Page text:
- Dr Alexander Janus
- Lecturer in Quantitative Sociology
- 6.20 Chrystal Macmillan Building 15a George Square Edinburgh UK EH8 9LD
- +44 (0)131 651 3965
- Research Interests
- Inequality, Family Demography, Long-Term Care Policy, Family Policy, Longitudinal Data Analysis, Multilevel Analysis
I grew up outside of Chicago, IL. I earned a BA from Carleton College in Northfield, MN, an MS in sociology from the University of Wisconsin—Madison, and a PhD in sociology from the University of California, Berkeley. I also worked as a statistician at the US Census Bureau in Washington, DC for a couple of years. Before I came to the University of Edinburgh, I was a postdoctoral research fellow in the sociology department and at Nuffield College at the University of Oxford.
I am married and have a son. My wife and I are currently conducting an ethnographic case study of raising a young son in different international childcare contexts.
Even though I am an American, I perceive the utility of cross-national research and am currently working on comparative research projects broadly related to family well being in different family policy and long-term care policy contexts.
In addition to my role as a lecturer in sociology, I am an affiliate of the University of Edinburgh’s Q-Step Centre.
Guidance & Feedback Hours
Tuesdays & Thursdays, 4-5pm, during the semester in CMB 6.20.
In my research I seek to explain macro-level differences over time and between countries in the paid and unpaid labor of family members, including elder care and mothers' upaid work. I am especially interested in the role of social policy, family processes, and people's values in explaining such differences. In addition, I am open to working with others conducting research within any of the general areas listed above.
Janus, Alexander L. and John Ermisch. 2015. "Who Pays for Home Care? A Study of Nationally Representative Data on Disabled Older Americans." BMC: Health Services Research 15:1-14.
Janus, Alexander L. 2013. “The Implications of Family Policy Regimes for Mothers’ Autonomy.” Research in Social Stratification and Mobility 34:96-110.
Janus, Alexander L. 2013. “The Gap Between Mothers’ Work -Family Orientations and Employment Trajectories in 18 OECD Countries.” European Sociological Review 29(4):752-766.
Hout, Michael and Alexander L. Janus. 2011. "Educational Mobility in the United States Since the 1930s." In Whither Opportunity? Rising Inequality and the Uncertain Life Chances of Low-Income Children, edited by G. Duncan and R. Murnane. New York: Russell Sage Foundation.
Janus, Alexander L. 2010. "The Influence of Social Desirability Pressures on Expressed Immigration Attitudes." Social Science Quarterly 91(4):928-46.
Janus, Alexander L. 2009. “Disability and the Transition to Adulthood.” Social Forces 88(1):99-120.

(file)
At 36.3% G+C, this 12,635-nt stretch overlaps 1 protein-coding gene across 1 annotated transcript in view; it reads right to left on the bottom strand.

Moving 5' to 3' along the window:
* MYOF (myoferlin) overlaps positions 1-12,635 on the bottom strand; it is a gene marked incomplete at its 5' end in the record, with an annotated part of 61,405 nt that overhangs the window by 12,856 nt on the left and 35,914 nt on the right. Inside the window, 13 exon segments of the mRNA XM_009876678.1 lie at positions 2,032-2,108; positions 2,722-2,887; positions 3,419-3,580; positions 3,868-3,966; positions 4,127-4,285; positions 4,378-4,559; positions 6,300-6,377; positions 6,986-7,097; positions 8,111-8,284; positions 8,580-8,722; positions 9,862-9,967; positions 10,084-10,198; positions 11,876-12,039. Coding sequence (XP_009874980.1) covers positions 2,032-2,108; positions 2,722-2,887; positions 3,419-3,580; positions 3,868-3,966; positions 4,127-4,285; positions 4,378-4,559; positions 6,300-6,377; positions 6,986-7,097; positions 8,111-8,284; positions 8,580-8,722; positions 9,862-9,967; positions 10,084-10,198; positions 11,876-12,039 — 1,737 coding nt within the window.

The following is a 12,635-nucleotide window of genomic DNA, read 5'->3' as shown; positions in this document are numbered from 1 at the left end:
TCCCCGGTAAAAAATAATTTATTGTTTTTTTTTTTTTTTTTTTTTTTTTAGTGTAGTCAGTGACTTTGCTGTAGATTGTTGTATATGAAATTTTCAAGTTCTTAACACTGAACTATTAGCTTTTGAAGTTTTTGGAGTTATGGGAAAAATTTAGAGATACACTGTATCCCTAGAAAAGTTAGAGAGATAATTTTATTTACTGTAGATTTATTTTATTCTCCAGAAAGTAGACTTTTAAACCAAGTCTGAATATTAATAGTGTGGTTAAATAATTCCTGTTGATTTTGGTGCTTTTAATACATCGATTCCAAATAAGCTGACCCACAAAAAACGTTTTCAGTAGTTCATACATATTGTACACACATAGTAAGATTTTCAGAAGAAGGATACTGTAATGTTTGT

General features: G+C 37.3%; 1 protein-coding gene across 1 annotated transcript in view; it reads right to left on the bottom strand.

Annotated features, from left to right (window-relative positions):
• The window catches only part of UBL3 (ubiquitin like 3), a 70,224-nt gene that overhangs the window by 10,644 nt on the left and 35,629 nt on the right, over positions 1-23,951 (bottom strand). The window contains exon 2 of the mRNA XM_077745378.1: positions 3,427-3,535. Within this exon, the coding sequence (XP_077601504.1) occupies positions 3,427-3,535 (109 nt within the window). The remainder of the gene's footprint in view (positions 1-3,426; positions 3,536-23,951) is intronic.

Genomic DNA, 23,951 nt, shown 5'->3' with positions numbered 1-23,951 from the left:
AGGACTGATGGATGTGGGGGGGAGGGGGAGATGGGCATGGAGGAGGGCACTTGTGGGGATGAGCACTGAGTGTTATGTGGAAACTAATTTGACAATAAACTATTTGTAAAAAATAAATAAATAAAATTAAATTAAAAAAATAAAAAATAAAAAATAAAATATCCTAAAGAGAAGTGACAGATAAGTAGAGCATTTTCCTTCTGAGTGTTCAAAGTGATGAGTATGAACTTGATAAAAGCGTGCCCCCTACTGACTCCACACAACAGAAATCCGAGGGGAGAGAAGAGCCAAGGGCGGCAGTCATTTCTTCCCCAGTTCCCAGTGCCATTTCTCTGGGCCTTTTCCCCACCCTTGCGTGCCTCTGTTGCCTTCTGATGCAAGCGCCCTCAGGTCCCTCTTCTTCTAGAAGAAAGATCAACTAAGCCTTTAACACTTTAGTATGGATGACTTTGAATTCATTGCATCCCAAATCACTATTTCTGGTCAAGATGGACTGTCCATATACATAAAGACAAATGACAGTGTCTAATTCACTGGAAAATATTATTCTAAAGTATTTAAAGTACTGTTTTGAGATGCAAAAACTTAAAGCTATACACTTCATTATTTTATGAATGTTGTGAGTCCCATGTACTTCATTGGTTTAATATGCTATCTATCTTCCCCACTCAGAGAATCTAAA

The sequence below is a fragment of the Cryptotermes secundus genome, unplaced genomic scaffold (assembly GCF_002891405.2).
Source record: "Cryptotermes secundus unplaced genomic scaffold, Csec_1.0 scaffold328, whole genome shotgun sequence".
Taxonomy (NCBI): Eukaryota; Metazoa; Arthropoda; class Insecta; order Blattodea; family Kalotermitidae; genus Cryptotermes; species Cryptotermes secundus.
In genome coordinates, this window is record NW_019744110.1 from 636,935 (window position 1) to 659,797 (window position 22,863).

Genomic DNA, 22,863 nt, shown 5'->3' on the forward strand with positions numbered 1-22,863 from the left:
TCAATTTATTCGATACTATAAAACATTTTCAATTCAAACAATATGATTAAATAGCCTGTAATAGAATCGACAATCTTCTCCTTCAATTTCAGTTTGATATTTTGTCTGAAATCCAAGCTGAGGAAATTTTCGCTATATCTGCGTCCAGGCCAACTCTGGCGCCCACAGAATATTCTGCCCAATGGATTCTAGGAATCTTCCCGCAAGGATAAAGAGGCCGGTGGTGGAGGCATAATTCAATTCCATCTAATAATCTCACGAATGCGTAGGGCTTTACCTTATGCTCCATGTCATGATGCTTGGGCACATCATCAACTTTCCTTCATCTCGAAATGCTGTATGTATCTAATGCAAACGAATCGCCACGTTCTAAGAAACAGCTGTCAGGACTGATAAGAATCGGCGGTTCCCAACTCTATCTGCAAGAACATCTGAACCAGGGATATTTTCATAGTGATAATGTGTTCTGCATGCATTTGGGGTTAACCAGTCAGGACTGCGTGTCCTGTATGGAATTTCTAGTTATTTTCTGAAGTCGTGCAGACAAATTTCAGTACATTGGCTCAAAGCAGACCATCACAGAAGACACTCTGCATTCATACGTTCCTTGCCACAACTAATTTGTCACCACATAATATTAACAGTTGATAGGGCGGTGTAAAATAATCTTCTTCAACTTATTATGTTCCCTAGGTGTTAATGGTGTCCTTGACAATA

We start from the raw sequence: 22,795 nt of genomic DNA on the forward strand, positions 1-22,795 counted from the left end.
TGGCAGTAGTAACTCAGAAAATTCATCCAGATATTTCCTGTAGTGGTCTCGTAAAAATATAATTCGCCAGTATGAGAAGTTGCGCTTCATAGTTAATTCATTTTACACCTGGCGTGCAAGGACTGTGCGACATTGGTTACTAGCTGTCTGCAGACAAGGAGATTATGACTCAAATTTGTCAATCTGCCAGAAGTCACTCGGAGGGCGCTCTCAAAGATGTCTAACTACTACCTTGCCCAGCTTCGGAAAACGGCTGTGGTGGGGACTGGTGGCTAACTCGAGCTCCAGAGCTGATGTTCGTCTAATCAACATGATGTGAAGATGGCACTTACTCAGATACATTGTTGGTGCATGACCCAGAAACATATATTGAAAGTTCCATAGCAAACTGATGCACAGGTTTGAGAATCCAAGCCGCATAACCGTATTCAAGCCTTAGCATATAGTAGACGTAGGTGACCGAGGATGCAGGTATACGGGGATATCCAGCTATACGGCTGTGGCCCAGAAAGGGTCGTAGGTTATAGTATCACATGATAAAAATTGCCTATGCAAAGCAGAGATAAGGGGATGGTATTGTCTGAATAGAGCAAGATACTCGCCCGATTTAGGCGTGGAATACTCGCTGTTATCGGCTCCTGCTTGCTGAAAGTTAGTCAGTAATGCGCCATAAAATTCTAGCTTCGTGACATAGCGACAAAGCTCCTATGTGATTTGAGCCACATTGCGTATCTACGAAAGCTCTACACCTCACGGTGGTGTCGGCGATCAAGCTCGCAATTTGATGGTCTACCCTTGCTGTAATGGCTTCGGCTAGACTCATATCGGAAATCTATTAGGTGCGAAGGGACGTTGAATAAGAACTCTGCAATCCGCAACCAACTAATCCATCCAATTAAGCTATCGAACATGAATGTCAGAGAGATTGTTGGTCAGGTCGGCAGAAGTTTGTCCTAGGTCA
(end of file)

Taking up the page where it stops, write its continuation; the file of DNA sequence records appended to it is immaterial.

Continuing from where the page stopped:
Day, Jennifer Cheeseman, Alexander L. Janus, and Jessica Davis. 2005. Computer and Internet Use in the United States. Washington, DC: US Department of Commerce.
Mentorship of Postgraduate Students
Areas of Supervision
I could be of most help to those with interests in one or more of the following areas: the family, the life course, inequality, and social policy. I am most interested in working with postgraduate students who want to use quantitative methods in their research. The School of Social and Political Science has internationally renowned scholars in all of the aforementioned areas who would be more appropriate supervisors for students interested in other methodological approaches.
There is wide variation in mentorship styles in the social sciences, even within departments. It is important that new or prospective postgraduate students seek out potential mentors whose mentorship style is compatible with the student’s approach to learning and doing research. I encourage my students to gain as much hands-on experience as possible in doing research and communicating the results of their research early in their postgraduate career. Examples of such activities could include presenting a paper at an academic conference or submitting a paper to a journal. While I strongly encourage my students to develop an independent and innovative research agenda, I am also open to co-authoring papers with students.
Note for Prospective Students
If you are applying to one of the postgraduate programs in the School of Social and Political Science and interested in having me as a supervisor, you are welcome to e-mail me a brief note of introduction.
If you are interested in being supervised by Alexander Janus, please see the links below for more information: